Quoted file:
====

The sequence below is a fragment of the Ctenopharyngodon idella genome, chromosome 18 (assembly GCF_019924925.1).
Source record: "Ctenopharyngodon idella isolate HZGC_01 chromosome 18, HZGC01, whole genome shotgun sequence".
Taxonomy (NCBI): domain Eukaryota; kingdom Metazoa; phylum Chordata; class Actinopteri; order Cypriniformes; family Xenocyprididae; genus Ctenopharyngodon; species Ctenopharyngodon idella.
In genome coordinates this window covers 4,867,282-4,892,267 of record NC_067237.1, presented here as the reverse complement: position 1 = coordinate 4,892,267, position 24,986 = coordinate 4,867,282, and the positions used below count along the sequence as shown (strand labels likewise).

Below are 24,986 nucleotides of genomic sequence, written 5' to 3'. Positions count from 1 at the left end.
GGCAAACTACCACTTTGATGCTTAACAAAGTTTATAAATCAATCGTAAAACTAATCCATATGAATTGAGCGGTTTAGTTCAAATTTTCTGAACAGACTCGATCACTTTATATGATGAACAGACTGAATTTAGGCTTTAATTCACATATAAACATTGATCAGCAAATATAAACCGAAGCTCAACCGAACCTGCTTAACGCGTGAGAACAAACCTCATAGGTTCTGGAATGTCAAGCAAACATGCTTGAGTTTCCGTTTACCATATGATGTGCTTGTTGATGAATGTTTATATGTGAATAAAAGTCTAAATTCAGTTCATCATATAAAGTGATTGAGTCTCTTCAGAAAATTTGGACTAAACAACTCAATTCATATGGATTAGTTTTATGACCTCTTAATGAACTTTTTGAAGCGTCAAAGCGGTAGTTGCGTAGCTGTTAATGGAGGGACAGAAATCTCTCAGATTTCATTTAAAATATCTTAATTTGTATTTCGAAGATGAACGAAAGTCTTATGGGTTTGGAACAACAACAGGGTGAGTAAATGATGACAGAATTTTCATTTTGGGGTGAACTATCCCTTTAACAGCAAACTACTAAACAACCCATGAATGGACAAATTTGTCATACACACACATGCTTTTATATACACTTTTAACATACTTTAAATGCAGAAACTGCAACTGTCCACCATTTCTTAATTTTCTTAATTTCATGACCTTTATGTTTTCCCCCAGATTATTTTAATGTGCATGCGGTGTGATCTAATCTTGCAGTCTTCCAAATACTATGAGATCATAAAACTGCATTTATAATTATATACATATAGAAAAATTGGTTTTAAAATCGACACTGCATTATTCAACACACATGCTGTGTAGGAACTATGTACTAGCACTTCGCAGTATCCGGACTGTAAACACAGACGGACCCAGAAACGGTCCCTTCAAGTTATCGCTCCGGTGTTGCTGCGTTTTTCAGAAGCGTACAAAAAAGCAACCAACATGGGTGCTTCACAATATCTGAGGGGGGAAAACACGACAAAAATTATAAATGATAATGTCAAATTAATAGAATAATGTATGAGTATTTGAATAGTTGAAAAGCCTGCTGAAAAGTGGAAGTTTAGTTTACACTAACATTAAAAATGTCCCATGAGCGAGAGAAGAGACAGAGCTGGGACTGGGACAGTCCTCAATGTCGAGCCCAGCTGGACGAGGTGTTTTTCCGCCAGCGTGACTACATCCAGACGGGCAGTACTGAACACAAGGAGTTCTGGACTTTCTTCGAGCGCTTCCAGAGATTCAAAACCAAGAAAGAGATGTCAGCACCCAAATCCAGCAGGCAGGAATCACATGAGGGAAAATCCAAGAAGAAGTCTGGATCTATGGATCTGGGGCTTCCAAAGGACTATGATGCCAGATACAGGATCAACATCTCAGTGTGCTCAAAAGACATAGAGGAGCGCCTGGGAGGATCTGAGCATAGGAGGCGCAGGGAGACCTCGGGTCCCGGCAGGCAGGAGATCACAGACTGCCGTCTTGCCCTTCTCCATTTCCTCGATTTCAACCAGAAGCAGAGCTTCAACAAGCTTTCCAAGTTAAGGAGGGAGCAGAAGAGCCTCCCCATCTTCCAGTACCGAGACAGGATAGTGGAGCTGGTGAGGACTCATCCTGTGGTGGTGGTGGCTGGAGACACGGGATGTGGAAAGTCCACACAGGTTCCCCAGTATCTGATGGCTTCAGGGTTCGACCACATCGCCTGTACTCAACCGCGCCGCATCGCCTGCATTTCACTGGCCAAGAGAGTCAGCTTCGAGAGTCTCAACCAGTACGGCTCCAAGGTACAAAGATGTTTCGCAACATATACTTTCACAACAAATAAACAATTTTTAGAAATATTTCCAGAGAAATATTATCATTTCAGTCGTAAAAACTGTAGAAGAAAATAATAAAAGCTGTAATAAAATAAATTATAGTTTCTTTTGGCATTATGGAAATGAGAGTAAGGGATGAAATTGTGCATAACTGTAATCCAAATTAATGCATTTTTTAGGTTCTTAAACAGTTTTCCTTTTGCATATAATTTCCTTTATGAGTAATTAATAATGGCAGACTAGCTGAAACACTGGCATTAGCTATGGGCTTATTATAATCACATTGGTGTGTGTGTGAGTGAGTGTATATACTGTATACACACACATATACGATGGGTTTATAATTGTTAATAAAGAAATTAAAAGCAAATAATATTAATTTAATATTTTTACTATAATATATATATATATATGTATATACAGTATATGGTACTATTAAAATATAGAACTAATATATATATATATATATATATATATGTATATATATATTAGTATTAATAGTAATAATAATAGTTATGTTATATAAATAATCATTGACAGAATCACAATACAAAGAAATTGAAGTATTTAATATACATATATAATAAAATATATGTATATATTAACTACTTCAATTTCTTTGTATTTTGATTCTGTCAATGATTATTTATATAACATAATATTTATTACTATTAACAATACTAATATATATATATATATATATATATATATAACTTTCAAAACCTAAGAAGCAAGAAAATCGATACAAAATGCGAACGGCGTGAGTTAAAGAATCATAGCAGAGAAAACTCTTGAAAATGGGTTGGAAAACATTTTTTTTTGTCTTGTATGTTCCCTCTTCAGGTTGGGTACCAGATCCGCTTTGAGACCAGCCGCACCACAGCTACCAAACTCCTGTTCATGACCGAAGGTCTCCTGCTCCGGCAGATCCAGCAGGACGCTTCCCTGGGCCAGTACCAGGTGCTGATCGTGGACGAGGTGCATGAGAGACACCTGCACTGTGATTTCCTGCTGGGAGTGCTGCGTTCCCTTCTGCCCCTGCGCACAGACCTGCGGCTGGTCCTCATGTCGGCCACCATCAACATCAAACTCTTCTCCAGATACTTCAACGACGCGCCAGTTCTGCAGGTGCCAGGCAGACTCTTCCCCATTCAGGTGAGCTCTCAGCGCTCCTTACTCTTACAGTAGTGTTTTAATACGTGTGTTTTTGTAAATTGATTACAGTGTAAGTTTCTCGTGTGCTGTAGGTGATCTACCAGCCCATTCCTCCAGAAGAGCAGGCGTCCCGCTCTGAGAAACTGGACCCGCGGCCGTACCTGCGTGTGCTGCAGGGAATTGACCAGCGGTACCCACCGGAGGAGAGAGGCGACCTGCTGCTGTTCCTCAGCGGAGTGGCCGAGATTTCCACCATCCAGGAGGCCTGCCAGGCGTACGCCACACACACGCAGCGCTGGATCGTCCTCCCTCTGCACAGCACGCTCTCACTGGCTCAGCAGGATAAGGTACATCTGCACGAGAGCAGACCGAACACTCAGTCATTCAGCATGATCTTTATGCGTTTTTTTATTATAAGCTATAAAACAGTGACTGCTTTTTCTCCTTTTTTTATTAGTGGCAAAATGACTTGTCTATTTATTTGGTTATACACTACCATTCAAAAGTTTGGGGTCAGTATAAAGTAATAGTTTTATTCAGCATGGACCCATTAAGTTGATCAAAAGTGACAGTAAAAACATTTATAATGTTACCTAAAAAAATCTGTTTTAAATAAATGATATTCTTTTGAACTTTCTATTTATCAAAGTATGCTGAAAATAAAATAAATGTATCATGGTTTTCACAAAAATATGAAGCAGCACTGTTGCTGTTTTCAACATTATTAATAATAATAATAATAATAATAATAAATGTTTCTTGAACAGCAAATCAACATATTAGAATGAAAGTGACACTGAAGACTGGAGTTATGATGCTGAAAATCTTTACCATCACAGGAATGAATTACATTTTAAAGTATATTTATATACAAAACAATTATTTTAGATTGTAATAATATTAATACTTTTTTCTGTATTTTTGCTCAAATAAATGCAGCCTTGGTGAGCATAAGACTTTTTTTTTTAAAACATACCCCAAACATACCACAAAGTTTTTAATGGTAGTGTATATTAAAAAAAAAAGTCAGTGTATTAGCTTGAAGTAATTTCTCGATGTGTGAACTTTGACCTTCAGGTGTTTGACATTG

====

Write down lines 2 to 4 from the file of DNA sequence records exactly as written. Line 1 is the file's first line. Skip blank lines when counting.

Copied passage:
Source record: "Ctenopharyngodon idella isolate HZGC_01 chromosome 18, HZGC01, whole genome shotgun sequence".
Taxonomy (NCBI): domain Eukaryota; kingdom Metazoa; phylum Chordata; class Actinopteri; order Cypriniformes; family Xenocyprididae; genus Ctenopharyngodon; species Ctenopharyngodon idella.
In genome coordinates this window covers 4,867,282-4,892,267 of record NC_067237.1, presented here as the reverse complement: position 1 = coordinate 4,892,267, position 24,986 = coordinate 4,867,282, and the positions used below count along the sequence as shown (strand labels likewise).